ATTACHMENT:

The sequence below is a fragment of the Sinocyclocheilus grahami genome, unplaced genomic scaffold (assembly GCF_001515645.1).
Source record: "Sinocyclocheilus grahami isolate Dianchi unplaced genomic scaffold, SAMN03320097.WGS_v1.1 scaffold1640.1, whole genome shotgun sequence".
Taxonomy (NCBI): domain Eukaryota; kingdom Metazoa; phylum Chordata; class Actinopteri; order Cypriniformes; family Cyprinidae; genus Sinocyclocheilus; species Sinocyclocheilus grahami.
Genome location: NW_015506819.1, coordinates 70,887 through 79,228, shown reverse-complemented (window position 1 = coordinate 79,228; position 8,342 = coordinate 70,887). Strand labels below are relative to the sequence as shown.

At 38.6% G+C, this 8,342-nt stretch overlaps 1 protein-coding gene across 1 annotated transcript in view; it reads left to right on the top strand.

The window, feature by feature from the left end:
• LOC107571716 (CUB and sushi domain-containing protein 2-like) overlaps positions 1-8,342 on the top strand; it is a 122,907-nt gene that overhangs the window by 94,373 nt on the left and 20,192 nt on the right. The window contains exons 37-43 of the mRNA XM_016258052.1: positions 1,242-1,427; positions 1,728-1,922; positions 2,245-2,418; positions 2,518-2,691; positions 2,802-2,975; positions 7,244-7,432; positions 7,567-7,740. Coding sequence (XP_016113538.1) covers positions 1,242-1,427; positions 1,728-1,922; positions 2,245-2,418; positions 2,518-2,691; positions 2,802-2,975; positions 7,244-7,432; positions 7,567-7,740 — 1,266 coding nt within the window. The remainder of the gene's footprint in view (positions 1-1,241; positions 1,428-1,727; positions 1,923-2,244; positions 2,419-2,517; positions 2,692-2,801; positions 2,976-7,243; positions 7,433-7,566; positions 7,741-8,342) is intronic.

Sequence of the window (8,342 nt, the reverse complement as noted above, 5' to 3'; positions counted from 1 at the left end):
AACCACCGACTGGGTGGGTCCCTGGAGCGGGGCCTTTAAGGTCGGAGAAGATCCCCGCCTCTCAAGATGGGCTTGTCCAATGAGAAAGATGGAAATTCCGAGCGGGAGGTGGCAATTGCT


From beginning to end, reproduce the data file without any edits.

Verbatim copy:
The sequence below is a fragment of the Sinocyclocheilus grahami genome, unplaced genomic scaffold (assembly GCF_001515645.1).
Source record: "Sinocyclocheilus grahami isolate Dianchi unplaced genomic scaffold, SAMN03320097.WGS_v1.1 scaffold1640.1, whole genome shotgun sequence".
Taxonomy (NCBI): domain Eukaryota; kingdom Metazoa; phylum Chordata; class Actinopteri; order Cypriniformes; family Cyprinidae; genus Sinocyclocheilus; species Sinocyclocheilus grahami.
Genome location: NW_015506819.1, coordinates 70,887 through 79,228, shown reverse-complemented (window position 1 = coordinate 79,228; position 8,342 = coordinate 70,887). Strand labels below are relative to the sequence as shown.

At 38.6% G+C, this 8,342-nt stretch overlaps 1 protein-coding gene across 1 annotated transcript in view; it reads left to right on the top strand.

The window, feature by feature from the left end:
• LOC107571716 (CUB and sushi domain-containing protein 2-like) overlaps positions 1-8,342 on the top strand; it is a 122,907-nt gene that overhangs the window by 94,373 nt on the left and 20,192 nt on the right. The window contains exons 37-43 of the mRNA XM_016258052.1: positions 1,242-1,427; positions 1,728-1,922; positions 2,245-2,418; positions 2,518-2,691; positions 2,802-2,975; positions 7,244-7,432; positions 7,567-7,740. Coding sequence (XP_016113538.1) covers positions 1,242-1,427; positions 1,728-1,922; positions 2,245-2,418; positions 2,518-2,691; positions 2,802-2,975; positions 7,244-7,432; positions 7,567-7,740 — 1,266 coding nt within the window. The remainder of the gene's footprint in view (positions 1-1,241; positions 1,428-1,727; positions 1,923-2,244; positions 2,419-2,517; positions 2,692-2,801; positions 2,976-7,243; positions 7,433-7,566; positions 7,741-8,342) is intronic.

Sequence of the window (8,342 nt, the reverse complement as noted above, 5' to 3'; positions counted from 1 at the left end):
AACCACCGACTGGGTGGGTCCCTGGAGCGGGGCCTTTAAGGTCGGAGAAGATCCCCGCCTCTCAAGATGGGCTTGTCCAATGAGAAAGATGGAAATTCCGAGCGGGAGGTGGCAATTGCT